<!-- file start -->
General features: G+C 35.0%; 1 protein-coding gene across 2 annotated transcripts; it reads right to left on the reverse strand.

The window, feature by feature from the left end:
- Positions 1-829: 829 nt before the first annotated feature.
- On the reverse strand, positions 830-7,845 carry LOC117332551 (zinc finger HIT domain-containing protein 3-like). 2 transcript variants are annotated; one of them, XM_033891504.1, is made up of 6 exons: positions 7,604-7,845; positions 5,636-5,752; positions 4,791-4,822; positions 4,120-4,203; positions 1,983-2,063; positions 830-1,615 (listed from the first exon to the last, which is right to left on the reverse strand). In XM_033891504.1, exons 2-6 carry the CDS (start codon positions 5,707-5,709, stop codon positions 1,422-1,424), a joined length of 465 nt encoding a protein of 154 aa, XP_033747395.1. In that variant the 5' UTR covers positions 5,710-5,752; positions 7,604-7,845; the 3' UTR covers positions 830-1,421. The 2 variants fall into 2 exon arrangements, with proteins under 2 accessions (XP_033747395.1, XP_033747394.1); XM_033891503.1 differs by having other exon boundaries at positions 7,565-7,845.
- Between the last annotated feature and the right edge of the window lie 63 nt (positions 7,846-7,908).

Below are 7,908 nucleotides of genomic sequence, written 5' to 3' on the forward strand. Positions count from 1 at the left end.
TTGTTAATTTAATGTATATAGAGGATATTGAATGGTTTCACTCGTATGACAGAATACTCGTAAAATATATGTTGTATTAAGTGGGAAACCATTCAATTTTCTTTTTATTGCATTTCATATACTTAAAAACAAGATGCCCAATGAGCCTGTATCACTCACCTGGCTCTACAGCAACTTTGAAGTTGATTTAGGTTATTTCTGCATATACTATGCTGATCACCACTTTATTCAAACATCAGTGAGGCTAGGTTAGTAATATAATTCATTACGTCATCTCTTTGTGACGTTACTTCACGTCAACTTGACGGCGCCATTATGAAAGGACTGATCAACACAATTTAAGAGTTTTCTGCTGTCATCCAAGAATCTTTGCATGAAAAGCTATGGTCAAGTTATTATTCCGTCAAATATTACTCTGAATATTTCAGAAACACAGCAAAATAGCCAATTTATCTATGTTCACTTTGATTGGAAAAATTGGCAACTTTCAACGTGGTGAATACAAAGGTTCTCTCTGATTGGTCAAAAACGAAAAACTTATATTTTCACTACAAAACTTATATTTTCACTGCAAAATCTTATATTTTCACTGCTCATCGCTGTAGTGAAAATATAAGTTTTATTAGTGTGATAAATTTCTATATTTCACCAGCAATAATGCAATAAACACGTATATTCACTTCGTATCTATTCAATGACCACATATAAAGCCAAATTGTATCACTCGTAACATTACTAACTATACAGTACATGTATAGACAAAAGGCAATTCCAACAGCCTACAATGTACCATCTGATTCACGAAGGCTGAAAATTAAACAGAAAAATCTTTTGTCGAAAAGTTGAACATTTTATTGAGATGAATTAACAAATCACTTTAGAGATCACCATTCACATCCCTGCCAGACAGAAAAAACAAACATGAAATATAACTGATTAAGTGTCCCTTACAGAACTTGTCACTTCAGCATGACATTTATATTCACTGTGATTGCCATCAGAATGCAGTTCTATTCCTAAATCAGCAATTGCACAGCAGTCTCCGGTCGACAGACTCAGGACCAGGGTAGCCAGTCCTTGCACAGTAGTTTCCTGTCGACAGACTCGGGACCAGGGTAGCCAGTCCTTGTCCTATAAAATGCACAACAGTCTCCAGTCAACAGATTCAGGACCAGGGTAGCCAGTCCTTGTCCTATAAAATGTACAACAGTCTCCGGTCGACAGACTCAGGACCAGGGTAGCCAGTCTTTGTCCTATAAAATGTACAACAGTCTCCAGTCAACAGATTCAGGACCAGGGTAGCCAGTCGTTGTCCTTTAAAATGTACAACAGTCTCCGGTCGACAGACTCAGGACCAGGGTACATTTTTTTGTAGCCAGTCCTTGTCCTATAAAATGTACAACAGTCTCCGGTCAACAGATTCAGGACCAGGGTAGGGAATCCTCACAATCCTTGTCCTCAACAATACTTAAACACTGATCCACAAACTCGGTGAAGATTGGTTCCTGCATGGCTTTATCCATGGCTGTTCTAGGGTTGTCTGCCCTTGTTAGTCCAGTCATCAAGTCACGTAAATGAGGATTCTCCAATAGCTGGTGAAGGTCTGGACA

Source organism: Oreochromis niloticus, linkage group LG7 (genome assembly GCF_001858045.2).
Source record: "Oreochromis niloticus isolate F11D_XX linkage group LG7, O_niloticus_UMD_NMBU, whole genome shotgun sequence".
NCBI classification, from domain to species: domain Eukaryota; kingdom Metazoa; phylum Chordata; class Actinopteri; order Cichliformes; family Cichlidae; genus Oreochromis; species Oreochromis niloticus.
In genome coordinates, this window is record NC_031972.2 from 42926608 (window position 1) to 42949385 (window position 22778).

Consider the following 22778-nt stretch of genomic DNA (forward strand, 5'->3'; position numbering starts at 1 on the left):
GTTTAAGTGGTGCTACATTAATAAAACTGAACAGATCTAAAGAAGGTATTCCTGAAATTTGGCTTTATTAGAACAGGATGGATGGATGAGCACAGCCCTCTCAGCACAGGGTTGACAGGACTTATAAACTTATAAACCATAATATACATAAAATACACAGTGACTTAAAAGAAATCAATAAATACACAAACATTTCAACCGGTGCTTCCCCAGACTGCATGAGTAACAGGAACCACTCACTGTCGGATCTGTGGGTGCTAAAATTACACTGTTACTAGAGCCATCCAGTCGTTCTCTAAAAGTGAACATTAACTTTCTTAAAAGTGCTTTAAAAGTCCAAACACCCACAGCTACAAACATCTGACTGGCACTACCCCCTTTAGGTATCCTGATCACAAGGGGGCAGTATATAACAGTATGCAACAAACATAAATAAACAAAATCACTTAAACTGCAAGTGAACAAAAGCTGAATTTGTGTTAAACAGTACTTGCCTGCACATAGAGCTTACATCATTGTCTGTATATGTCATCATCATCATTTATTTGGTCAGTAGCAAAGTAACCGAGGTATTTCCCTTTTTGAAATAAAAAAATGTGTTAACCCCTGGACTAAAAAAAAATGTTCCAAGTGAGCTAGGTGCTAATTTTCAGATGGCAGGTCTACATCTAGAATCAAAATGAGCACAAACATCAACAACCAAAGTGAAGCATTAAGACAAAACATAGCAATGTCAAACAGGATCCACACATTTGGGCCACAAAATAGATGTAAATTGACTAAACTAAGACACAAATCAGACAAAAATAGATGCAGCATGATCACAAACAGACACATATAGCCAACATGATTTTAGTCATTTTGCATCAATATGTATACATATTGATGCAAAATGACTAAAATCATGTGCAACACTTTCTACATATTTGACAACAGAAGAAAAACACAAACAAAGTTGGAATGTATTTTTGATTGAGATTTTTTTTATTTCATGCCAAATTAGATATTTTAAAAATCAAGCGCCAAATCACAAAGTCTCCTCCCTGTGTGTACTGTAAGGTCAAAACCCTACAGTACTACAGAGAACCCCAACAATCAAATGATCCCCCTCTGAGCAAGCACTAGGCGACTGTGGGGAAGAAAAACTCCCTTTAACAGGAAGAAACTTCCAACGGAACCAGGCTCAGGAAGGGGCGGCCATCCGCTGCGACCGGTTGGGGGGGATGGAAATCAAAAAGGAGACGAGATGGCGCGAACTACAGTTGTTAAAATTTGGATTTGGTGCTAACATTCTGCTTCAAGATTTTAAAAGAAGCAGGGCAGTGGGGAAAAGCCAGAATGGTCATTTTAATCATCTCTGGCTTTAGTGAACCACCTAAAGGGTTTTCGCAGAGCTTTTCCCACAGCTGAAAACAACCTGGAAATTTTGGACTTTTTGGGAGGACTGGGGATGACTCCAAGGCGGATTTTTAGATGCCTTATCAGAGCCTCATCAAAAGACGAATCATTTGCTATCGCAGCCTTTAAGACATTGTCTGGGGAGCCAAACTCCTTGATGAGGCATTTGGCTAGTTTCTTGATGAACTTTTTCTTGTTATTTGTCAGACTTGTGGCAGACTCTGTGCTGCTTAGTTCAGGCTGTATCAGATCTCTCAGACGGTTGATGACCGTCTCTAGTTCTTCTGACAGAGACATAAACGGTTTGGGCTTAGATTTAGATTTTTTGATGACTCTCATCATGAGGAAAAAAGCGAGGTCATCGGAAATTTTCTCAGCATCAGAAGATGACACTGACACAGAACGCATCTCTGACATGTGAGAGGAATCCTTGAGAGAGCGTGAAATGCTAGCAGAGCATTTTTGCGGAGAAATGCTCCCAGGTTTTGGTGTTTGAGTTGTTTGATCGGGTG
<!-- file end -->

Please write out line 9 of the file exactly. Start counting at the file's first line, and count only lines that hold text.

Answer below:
Source record: "Oreochromis niloticus isolate F11D_XX linkage group LG7, O_niloticus_UMD_NMBU, whole genome shotgun sequence".